When Gaveston returned to England in 1312 -- contrary to the rulings of the Ordinances -- he was taken into custody by Aymer de Valence, 2nd Earl of Pembroke. Warwick abducted Gaveston and, together with Thomas, 2nd Earl of Lancaster, had him executed. The act garnered sympathy and support for the king, but Warwick and Lancaster nevertheless managed to negotiate a royal pardon for their actions. After the disastrous defeat at the Battle of Bannockburn in 1314, King Edward's authority was once more weakened, and the rebellious barons took over control of government. For Warwick the triumph was brief; he died the next year.

    Guy de Beauchamp is today remembered primarily for his part in the killing of Gaveston, but by his contemporaries he was considered a man of exceptionally good judgement and learning. He owned what was for his time a large collection of books, and his advice was often sought by many of the other earls. Next to Lancaster, he was the wealthiest peer in the nation, and after his death his lands and title were inherited by his son, Thomas de Beauchamp, 11th Earl of Warwick.

    Guy married Alice de Tony before 28 Feb 1310. Alice (daughter of Ralph VII de Tony and Mary) was born about 1283; died on 1 Jan 1325. [Group Sheet] [Family Chart]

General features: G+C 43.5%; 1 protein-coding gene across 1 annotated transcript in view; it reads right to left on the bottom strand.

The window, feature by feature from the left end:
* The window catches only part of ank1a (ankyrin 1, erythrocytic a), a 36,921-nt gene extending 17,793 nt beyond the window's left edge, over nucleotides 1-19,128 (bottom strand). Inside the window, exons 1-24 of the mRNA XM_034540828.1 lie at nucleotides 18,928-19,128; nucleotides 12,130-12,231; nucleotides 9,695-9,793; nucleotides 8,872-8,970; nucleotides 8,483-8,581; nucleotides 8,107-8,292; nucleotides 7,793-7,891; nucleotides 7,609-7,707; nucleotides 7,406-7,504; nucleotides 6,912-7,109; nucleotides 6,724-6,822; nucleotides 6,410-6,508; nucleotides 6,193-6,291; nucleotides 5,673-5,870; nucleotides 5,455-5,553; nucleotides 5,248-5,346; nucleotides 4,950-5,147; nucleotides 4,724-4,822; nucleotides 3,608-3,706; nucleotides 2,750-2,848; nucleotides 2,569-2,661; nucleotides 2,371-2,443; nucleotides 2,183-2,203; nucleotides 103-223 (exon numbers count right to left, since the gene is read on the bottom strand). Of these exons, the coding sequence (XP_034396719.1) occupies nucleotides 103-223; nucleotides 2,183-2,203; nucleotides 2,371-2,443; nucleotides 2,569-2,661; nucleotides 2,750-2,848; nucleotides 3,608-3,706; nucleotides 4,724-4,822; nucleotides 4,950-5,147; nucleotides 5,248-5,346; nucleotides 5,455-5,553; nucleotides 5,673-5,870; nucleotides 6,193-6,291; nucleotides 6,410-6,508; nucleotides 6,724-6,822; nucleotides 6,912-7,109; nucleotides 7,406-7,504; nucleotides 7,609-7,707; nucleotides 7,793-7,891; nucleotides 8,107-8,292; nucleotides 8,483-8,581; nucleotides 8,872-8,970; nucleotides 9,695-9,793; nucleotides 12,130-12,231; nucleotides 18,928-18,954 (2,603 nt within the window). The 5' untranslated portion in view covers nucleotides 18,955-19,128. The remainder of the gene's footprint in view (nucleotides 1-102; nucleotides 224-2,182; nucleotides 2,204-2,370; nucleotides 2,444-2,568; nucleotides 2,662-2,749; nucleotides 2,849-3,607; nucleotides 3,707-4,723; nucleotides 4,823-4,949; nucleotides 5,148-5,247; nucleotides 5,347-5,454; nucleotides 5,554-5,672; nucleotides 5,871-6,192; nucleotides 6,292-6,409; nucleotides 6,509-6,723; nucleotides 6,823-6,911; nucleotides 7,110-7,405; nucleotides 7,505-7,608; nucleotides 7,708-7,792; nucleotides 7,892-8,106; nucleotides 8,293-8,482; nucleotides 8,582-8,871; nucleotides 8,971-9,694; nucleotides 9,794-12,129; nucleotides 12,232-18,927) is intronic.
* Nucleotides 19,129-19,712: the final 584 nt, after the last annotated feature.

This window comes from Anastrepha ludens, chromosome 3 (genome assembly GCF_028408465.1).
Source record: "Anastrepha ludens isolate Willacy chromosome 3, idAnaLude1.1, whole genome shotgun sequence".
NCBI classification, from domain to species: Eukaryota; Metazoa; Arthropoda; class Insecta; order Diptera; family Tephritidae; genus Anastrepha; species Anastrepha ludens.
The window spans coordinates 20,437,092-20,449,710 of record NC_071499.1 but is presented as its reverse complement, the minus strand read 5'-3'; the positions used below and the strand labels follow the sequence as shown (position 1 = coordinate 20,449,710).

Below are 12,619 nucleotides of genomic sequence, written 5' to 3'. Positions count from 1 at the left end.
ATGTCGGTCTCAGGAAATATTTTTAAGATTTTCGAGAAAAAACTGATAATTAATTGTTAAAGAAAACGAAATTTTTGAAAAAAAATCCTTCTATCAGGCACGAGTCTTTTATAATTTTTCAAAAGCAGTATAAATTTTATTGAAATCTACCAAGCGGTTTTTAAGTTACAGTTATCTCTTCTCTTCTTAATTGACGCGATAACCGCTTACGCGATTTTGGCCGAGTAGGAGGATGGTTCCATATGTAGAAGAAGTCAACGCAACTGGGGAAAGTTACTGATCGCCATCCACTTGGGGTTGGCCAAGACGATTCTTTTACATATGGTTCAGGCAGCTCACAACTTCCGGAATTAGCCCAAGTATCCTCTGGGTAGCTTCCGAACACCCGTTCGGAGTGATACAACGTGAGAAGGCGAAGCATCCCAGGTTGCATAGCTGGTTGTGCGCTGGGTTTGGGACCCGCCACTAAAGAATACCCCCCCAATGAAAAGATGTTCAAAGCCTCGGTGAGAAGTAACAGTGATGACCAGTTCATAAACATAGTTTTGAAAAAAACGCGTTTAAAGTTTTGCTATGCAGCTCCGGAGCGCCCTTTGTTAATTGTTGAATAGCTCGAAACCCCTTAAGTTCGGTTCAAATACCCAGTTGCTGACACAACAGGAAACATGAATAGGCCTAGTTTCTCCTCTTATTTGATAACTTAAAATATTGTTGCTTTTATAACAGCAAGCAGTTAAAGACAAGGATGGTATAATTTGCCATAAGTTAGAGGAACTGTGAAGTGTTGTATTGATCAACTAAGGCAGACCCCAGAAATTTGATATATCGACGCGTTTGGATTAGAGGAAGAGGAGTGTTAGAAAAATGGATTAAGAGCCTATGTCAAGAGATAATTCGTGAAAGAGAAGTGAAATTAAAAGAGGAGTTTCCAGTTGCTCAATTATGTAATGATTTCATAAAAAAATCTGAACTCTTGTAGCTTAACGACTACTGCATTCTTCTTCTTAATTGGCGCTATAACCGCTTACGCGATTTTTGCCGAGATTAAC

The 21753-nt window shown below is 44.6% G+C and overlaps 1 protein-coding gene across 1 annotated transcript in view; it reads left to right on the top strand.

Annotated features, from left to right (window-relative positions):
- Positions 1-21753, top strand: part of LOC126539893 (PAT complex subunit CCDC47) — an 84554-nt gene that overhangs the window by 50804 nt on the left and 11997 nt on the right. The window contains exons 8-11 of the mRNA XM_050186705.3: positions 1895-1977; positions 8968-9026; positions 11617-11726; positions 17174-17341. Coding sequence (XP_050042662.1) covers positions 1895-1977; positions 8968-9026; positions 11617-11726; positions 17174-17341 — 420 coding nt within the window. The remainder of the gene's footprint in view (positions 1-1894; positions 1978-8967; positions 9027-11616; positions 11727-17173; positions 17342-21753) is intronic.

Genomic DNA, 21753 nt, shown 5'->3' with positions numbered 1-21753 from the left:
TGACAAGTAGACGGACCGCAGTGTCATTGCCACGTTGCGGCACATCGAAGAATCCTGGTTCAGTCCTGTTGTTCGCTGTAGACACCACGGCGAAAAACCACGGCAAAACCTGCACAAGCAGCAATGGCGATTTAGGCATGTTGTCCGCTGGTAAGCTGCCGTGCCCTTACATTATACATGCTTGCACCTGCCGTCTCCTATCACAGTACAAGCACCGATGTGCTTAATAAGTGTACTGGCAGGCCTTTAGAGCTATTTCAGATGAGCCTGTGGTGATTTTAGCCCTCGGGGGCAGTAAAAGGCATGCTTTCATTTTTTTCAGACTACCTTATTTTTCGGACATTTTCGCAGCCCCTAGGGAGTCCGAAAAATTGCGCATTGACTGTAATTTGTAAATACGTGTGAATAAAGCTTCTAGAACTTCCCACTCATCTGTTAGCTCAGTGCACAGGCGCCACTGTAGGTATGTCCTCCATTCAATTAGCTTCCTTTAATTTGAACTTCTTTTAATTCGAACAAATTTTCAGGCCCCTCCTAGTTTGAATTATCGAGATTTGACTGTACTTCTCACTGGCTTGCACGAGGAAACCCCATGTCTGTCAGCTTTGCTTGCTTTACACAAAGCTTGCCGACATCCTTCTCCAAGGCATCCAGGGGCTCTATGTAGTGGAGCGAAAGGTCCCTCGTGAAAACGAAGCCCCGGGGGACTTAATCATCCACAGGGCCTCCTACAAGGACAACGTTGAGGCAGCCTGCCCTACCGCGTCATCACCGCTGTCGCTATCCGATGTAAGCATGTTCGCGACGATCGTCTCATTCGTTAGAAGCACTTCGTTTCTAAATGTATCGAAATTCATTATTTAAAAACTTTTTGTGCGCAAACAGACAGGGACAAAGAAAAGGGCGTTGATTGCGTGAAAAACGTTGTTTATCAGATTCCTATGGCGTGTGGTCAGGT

2. 9.  Alice de Tony was born about 1283 (daughter of Ralph VII de Tony and Mary); died on 1 Jan 1325.

    Other Events:

    • Alternate death: Bef 8 Jan 1325

    Children:
    1. Elizabeth de Beauchamp died about 1359.
    2. Maud de Beauchamp died after 30 Oct 1369; was buried in Black Friars, Holborn, London, England.
    3. 4. Thomas de Beauchamp was born on 14 Feb 1314 in Warwick Castle, Warwickshire, England; died on 13 Nov 1369 in Calais, France; was buried in St. Mary's, Warwick, Warwickshire, England.

  3. 10.  Roger de Mortimer was born on 3 May 1286 in of Wigmore, Herefordshire, England (son of Edmund de Mortimer and Margaret de Fiennes); died on 29 Nov 1330 in Tyburn, Middlesex, England; was buried in Church of the Greyfriars, Shrewsbury, Shropshire, England.

    Other Events:

    • Alternate birth: 25 Apr 1287

    Notes:

    Earl of March. Justiciar of Ireland, 1319. Steward of the Household to Queen Isabel, 1325. Justiciar of Wales, 1327.

    From Wikipedia: